June 19, 2018

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How Assumptions can Torpedo the Recruiting Process

Making assumptions during the recruiting process can torpedo your entire candidate search, wasting both time and resources. That’s why it is important to have an effective process in place to help you determine whether or not your ideal candidate is ready to accept your offer of employment before you even put anything into writing.

Step 1: Clearly Understand the Goals, Motivators, and Dreams of the Candidate

It can be difficult to truly get to know an interviewee in the short time you spend with them. In order to make the most of that limited time, it is important to ask strategic questions. Asking the right questions will help you – and the candidate – clearly identify their goals, motivations, and dreams for the future. The answers they provide will give you clear insight into whether the position fits into their vision.

Examples of questions that can get to the heart of a candidate’s motivations:

  • Why did you apply for this position?

  • What goals do you have for your next job?

  • At what stage of the job hunt are you currently in?

  • Why are you leaving your current position?

  • Why did you leave your last three jobs?

  • If I were to call your last manager, what would that person say about you?

As applicants answer these questions, you can start to identify patterns. Candidates who jump from job to job will answer very differently from a candidate who has conducted a methodical job search and who is genuinely interested in your company’s opportunity.

Step 2: Connect the Dots

As you listen to the answers a candidate offers during an interview, it’s important to ask yourself if their statements match the expectations for the job. You’re going to want to identify not only technical skills, but soft skills, work style, preferences, and personality traits, as well. For example, if you ask someone what they liked about their last position, and they indicate that they liked the fact that they worked in a structured environment, how does this align with your organization’s culture? If your company is anything but structured, this could be a red flag that this candidate would not do well in this position.

Another warning sign could be if the candidate is not really answering your questions. Be quick to recognize this and take a direct approach. Make sure the candidate is providing a clear and specific answer, preferably with an example, to the question you are asking. If they are unable to do so, it could be time to move onto the next candidate.

Step 3: Confirmation

The most common assumption that can torpedo the recruiting process is the belief that a candidate will accept a written offer of employment without first gaining verbal confirmation from them. Some interviewers shy away from a direct approach, but neither you, nor the organization can afford to dance around the important information that will lead to a successful hire.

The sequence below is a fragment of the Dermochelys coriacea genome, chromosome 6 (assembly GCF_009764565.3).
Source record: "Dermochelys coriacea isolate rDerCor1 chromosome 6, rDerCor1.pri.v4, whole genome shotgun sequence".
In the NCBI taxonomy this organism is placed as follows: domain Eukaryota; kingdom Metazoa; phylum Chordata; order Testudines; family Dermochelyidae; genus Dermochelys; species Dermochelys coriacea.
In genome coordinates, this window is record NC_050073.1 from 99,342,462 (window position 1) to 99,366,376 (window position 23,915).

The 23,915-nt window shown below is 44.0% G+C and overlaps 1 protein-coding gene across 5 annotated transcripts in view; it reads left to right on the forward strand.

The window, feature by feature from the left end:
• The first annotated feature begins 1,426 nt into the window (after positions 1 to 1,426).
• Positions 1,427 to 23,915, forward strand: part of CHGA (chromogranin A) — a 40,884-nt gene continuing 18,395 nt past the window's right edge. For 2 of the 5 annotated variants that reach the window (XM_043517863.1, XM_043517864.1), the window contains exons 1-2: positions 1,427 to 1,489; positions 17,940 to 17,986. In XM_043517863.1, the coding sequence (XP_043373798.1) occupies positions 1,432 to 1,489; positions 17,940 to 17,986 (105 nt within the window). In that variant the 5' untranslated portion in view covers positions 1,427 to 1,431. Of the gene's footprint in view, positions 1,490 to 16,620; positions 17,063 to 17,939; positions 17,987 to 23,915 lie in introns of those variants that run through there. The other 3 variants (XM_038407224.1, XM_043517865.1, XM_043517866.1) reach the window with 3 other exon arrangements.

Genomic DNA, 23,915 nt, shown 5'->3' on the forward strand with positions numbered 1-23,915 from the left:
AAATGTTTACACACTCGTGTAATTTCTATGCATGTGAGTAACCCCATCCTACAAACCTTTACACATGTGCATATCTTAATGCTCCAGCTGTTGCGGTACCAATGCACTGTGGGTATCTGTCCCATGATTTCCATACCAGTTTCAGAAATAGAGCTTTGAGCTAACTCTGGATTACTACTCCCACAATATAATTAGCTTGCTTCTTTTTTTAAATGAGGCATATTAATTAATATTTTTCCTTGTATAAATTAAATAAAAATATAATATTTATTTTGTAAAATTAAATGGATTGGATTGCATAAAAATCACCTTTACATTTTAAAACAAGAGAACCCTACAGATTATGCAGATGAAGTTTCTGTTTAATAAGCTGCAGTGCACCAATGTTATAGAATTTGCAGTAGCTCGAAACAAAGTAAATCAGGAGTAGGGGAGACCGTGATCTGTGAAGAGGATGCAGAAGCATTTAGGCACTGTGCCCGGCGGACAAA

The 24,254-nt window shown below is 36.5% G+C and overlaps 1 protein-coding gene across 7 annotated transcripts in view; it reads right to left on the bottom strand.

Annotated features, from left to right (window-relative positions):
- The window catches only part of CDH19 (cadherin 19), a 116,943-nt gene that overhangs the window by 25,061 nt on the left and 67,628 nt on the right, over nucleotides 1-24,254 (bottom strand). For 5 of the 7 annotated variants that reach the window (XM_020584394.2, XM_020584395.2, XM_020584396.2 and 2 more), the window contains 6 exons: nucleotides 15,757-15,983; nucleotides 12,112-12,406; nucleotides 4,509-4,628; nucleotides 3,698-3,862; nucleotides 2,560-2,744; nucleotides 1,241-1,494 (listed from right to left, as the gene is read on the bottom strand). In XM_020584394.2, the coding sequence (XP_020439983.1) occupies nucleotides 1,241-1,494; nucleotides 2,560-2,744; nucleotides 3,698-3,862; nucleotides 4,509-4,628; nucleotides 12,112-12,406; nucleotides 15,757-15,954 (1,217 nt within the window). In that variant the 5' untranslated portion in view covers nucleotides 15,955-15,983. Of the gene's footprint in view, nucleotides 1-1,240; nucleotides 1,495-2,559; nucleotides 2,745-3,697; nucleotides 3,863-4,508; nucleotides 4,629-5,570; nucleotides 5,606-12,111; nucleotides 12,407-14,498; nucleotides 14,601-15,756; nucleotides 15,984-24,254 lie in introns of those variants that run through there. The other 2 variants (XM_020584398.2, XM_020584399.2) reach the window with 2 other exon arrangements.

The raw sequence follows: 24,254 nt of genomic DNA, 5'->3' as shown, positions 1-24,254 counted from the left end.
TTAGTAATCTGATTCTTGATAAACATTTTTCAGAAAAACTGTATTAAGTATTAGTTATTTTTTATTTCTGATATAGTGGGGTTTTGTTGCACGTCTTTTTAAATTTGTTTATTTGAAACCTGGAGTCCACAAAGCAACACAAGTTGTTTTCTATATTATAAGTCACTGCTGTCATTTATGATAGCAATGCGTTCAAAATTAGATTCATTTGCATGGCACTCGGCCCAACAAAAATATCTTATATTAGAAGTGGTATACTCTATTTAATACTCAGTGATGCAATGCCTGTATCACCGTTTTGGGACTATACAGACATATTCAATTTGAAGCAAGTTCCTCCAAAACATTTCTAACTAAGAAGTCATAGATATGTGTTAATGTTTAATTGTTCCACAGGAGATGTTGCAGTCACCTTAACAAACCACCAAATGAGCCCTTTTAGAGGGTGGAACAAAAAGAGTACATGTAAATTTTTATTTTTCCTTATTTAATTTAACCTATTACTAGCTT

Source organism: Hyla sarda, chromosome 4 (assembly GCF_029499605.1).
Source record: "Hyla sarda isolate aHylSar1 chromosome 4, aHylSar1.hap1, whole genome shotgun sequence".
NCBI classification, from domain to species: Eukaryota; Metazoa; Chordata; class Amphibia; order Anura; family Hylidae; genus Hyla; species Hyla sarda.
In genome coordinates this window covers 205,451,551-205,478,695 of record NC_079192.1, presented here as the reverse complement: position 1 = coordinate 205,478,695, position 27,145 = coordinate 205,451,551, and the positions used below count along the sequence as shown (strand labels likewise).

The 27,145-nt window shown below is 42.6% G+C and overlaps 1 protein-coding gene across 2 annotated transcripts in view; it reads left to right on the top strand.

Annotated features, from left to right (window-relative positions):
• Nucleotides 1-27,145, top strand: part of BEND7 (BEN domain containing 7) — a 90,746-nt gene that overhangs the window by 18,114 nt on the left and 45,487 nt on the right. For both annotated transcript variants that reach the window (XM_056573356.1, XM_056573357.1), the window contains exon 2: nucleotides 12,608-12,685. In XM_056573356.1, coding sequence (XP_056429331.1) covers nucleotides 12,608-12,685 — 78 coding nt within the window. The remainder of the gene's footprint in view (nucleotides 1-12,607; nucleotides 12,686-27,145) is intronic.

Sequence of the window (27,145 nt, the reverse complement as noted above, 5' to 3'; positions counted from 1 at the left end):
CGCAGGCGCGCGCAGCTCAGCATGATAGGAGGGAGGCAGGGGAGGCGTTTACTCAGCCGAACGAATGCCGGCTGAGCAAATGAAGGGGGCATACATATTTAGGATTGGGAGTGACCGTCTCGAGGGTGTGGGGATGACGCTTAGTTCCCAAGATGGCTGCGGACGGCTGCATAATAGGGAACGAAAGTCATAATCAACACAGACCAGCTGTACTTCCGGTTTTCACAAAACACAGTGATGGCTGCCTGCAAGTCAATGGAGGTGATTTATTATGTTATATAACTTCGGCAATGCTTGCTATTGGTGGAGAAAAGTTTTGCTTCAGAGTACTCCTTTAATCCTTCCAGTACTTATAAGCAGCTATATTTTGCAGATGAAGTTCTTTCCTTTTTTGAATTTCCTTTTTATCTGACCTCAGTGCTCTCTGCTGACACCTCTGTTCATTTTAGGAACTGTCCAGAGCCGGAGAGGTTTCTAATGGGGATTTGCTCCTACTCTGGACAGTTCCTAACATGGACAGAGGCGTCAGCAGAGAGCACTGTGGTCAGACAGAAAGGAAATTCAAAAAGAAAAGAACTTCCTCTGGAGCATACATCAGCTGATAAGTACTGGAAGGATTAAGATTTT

Once you and your team have identified your ideal candidate, you must ask that applicant directly whether or not they are ready to accept a written offer. If you’ve conducted a thorough interview process complete with a salary and benefits conversation, and the applicant says yes, then you’re ready to present an offer letter.

If, however, the candidate says they are not quite ready to accept, you must ask them direct questions in order to feel out their true intentions and discover precisely what roadblocks stand in the way. There is no magic formula that will get to the answers other than to ask what is preventing them from accepting.

No matter how frustrating the process gets, you don’t ever want to be offensive or aggressive towards the candidate. Money, benefits, and career changes are sensitive subjects for many individuals. If, for example, a candidate is now asking for a higher salary, try asking, “Can you help me understand why things have changed?” This opens the door for the candidate to share their true feelings without feeling offended.

Step 4: The Offer

Once you’ve gotten a verbal acceptance from the candidate, it’s time to send the offer letter. Offer letters will be unique based upon the specific job and the specific package you’ve worked out with the candidate. Be sure it includes all of the legally required information as well as salary, start date, and benefits. Always personalize the letter to include a warm welcome – never use a standardized template. A letter written specifically to the candidate that injects a bit of your company’s personality will make the new hire feel good about accepting the offer.

With the offer letter, always be clear about any terms and conditions such as criminal background checks, medical exams, non-compete agreements, NDAs or security clearance. Give the candidate a specific timeframe to read, accept, and return their signed agreements to you. You want to give them plenty of time to go over any legal documentation, but you also want to solidify the hire as quickly as possible.

The recruiting process can be tricky, and mistakes can cost you and your company time and money. But with the right approach, you will be well on your way to securing the perfect candidate every time.

Eileen Levitt

As Founder and President of The HR Team, Eileen Levitt attains great personal satisfaction in helping small, mid-size, and emerging companies focus on what they do best; directing business growth and profitability.